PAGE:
Three ways the world could end
CIVILISATION on Earth will probably be killed off by one of three ways, scientists have concluded.
Using maths models, a team from the University of Rochester in New York, calculated what would happen to the planet as the population grows and the effects of climate change inflicts chaos, The Sun reports.
It was found humanity could go through a soft landing, a gradual die off or full blown collapse.
A gradual die-off is when 70 per cent of life on Earth is wiped out before things go back to normal.
Depressingly, this was found to be by far the most likely outcome.
The most positive outcome is a soft landing, which is where we avoid mass extinction.
This happens when a civilisation adapts to radically changing weather and sea levels over time, dodging the bullet.
A full blown collapse will mean our planet was too sensitive to recover from damage caused by its humankind.
All intelligent life will perish very quickly.
In this doomsday scenario even when planets switched to renewable fuels to save themselves from extinction, the damage done was sometimes so bad it could not be reversed.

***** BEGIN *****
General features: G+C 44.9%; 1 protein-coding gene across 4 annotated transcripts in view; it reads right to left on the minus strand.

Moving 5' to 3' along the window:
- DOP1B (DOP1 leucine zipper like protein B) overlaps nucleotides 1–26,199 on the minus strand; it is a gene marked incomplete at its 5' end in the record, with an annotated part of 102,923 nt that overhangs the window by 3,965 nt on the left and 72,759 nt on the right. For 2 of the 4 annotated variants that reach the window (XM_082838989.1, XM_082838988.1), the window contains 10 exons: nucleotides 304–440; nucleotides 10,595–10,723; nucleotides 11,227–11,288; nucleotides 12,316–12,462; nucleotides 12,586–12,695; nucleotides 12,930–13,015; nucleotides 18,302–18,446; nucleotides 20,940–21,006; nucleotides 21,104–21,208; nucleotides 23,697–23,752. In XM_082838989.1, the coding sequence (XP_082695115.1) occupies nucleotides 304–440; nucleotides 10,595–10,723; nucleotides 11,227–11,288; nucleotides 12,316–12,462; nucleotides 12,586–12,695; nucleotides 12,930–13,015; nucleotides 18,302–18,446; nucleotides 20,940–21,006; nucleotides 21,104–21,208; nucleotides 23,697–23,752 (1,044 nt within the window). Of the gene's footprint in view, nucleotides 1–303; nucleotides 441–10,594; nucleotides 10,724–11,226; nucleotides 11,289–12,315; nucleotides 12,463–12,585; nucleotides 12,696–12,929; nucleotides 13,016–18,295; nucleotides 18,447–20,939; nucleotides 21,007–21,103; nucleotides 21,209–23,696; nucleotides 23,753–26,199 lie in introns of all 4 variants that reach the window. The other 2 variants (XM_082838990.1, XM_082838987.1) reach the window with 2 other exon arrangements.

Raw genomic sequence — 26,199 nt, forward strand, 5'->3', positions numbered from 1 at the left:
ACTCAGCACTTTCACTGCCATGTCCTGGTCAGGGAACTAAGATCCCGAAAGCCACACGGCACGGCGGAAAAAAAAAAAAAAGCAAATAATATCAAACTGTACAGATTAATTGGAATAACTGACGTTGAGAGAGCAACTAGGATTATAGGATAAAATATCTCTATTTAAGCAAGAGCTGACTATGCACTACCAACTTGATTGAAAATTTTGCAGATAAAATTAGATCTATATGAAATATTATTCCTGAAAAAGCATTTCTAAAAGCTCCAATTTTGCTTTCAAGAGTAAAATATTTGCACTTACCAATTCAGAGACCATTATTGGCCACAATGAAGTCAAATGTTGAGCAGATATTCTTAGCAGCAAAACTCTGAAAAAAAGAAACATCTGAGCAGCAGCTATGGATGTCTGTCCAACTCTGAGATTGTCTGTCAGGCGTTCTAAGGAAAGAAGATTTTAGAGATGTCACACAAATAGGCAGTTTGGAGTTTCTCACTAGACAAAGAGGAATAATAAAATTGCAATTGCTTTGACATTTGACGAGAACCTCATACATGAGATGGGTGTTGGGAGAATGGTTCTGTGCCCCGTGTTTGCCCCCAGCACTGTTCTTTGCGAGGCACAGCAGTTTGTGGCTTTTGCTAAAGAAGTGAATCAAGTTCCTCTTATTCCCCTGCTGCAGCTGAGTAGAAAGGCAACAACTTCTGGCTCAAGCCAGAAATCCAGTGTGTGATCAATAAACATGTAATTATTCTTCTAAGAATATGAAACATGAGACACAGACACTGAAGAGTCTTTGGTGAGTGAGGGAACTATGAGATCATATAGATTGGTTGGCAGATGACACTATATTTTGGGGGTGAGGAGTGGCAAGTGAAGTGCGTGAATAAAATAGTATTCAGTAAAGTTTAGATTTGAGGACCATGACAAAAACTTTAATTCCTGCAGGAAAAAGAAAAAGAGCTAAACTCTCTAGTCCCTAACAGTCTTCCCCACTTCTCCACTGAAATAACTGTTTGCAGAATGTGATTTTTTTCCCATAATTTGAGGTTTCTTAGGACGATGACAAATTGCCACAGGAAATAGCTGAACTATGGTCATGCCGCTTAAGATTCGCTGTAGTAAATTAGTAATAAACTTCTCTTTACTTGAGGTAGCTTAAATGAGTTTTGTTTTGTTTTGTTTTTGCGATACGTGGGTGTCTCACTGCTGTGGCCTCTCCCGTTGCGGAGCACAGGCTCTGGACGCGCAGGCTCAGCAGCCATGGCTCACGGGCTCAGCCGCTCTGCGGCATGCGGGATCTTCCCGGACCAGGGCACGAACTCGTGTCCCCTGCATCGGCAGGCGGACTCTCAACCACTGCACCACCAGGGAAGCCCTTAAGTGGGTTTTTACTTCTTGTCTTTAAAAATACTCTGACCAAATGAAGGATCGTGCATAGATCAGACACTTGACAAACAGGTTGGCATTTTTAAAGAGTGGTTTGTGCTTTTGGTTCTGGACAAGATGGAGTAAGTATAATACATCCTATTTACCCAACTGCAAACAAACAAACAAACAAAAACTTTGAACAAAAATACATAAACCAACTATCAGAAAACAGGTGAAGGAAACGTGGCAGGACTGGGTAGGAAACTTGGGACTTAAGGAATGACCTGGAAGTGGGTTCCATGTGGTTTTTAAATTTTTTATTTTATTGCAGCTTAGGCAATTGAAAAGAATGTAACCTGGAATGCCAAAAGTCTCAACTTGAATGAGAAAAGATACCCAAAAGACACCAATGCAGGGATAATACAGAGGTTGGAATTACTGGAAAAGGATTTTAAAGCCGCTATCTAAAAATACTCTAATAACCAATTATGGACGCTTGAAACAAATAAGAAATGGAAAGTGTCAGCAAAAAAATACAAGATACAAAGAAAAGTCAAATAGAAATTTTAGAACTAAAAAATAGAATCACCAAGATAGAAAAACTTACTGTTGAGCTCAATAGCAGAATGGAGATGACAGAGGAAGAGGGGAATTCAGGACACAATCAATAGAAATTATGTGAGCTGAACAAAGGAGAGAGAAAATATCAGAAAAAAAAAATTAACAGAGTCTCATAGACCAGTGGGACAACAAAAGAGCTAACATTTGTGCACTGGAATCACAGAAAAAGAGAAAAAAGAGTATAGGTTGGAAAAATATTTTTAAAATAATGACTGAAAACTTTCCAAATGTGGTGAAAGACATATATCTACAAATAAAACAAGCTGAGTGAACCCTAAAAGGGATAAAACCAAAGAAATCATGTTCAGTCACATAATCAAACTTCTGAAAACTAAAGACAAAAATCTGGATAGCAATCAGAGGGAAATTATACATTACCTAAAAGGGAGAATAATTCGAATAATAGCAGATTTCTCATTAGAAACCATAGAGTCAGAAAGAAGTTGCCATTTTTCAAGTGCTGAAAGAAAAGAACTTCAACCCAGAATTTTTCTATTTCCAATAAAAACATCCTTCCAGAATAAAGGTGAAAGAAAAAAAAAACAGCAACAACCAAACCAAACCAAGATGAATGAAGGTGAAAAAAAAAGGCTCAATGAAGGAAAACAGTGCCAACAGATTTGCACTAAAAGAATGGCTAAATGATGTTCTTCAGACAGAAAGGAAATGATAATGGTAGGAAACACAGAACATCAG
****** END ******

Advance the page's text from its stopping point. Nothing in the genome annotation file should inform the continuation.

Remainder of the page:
The scientists had used models they mapped out possible histories of alien worlds.
They called these societies "Exo-civilisations" and learning from their mistakes could help us prepare for climate change's effect.
Writing in the Atlantic, co-author Professor Adam Frank said: "Given that more than 10 billion trillion planets likely exist in the cosmos, unless nature is perversely biased against civilisations like ours, we're not the first one to appear.
"That means each exo-civilisation that evolved from its planet's biosphere had a history: A story of emergence, rising capacities, and then maybe a slow fade or rapid collapse.
"And just as most species that have ever lived on Earth are now extinct, so too most civilisations that emerged (if they emerged) may have long since ended.
"So we're exploring what may have happened to others to gain insights into what might happen to us."
This story originally appeared in The Sun and has been reproduced with permission.